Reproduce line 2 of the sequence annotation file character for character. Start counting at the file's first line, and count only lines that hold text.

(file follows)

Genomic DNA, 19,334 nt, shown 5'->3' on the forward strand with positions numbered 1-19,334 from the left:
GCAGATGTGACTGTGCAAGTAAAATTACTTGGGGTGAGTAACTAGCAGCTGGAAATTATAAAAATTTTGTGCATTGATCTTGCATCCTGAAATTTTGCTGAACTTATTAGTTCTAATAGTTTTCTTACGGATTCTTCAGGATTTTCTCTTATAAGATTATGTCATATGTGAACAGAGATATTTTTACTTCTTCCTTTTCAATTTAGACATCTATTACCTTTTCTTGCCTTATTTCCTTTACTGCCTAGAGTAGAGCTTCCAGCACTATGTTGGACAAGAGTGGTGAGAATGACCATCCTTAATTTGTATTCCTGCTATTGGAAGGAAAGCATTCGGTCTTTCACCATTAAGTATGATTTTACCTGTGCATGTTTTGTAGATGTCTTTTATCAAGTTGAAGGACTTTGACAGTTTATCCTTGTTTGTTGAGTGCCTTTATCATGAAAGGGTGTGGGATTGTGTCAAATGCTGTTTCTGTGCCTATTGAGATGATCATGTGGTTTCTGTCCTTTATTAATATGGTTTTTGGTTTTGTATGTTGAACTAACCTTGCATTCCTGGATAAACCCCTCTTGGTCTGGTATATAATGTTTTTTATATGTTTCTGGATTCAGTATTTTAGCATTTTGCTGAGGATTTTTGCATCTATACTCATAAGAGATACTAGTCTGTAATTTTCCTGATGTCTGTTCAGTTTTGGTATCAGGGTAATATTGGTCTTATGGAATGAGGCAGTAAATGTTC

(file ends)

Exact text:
GCAGATGTGACTGTGCAAGTAAAATTACTTGGGGTGAGTAACTAGCAGCTGGAAATTATAAAAATTTTGTGCATTGATCTTGCATCCTGAAATTTTGCTGAACTTATTAGTTCTAATAGTTTTCTTACGGATTCTTCAGGATTTTCTCTTATAAGATTATGTCATATGTGAACAGAGATATTTTTACTTCTTCCTTTTCAATTTAGACATCTATTACCTTTTCTTGCCTTATTTCCTTTACTGCCTAGAGTAGAGCTTCCAGCACTATGTTGGACAAGAGTGGTGAGAATGACCATCCTTAATTTGTATTCCTGCTATTGGAAGGAAAGCATTCGGTCTTTCACCATTAAGTATGATTTTACCTGTGCATGTTTTGTAGATGTCTTTTATCAAGTTGAAGGACTTTGACAGTTTATCCTTGTTTGTTGAGTGCCTTTATCATGAAAGGGTGTGGGATTGTGTCAAATGCTGTTTCTGTGCCTATTGAGATGATCATGTGGTTTCTGTCCTTTATTAATATGGTTTTTGGTTTTGTATGTTGAACTAACCTTGCATTCCTGGATAAACCCCTCTTGGTCTGGTATATAATGTTTTTTATATGTTTCTGGATTCAGTATTTTAGCATTTTGCTGAGGATTTTTGCATCTATACTCATAAGAGATACTAGTCTGTAATTTTCCTGATGTCTGTTCAGTTTTGGTATCAGGGTAATATTGGTCTTATGGAATGAGGCAGTAAATGTTC